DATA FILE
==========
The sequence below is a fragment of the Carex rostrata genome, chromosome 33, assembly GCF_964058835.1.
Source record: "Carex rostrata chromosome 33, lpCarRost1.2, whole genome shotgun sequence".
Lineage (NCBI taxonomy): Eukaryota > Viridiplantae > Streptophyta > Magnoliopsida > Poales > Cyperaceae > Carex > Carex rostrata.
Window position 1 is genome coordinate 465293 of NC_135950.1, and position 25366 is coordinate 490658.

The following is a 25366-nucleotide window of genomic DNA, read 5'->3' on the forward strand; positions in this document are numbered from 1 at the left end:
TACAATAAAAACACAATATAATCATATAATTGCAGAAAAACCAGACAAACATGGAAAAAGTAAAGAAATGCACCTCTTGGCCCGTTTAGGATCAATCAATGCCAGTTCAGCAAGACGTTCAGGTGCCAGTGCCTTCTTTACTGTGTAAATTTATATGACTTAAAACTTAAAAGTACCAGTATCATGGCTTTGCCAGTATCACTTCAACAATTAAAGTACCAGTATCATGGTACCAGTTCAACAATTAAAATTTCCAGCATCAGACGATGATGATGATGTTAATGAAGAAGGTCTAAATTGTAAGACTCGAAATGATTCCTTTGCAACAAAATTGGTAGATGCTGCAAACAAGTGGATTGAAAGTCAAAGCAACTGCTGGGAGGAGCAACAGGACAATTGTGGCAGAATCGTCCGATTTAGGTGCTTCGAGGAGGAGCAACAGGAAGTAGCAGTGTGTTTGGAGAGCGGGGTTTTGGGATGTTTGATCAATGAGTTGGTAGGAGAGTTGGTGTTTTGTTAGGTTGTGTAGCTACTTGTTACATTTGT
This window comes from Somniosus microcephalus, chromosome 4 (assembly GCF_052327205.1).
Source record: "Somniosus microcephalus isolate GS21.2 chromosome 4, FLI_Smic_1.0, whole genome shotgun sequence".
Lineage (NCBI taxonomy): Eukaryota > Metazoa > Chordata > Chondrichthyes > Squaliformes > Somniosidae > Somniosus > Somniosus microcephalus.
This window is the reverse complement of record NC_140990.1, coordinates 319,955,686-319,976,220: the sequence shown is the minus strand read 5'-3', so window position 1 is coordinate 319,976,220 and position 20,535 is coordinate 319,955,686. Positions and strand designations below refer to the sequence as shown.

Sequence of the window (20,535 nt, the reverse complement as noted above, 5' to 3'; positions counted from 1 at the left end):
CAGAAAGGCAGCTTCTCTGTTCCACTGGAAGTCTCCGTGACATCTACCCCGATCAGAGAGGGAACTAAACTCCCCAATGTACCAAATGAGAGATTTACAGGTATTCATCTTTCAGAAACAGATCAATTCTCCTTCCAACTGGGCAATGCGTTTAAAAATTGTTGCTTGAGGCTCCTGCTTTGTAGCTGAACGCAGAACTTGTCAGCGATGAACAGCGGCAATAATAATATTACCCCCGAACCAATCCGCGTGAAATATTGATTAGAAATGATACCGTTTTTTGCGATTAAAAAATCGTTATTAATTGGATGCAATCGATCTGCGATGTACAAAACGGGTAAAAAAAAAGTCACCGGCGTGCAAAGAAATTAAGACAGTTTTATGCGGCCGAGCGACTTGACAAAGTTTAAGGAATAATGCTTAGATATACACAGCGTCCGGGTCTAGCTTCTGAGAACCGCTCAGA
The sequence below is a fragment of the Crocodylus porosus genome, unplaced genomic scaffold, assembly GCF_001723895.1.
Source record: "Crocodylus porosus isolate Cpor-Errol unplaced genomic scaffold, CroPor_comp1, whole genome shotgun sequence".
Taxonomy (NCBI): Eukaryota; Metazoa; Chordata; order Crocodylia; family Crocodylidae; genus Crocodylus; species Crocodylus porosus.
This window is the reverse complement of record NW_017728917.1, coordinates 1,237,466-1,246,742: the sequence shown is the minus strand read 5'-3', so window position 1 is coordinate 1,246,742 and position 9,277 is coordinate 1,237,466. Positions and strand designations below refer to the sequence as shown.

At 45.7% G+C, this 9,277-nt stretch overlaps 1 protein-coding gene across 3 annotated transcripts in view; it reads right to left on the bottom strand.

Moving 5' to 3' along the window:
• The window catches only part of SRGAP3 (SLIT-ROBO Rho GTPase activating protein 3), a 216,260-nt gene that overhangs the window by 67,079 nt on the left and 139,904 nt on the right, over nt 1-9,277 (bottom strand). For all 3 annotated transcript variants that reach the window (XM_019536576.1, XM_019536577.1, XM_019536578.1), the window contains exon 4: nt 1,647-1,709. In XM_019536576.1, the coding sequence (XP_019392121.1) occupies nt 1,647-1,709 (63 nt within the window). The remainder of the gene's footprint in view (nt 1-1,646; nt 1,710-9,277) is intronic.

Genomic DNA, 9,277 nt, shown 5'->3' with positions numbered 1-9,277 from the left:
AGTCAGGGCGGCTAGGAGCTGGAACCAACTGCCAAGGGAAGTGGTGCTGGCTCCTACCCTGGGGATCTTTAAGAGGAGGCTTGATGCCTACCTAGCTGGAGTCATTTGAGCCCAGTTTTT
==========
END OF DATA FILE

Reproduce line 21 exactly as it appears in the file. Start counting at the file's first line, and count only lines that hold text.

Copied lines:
AGTCAGGGCGGCTAGGAGCTGGAACCAACTGCCAAGGGAAGTGGTGCTGGCTCCTACCCTGGGGATCTTTAAGAGGAGGCTTGATGCCTACCTAGCTGGAGTCATTTGAGCCCAGTTTTT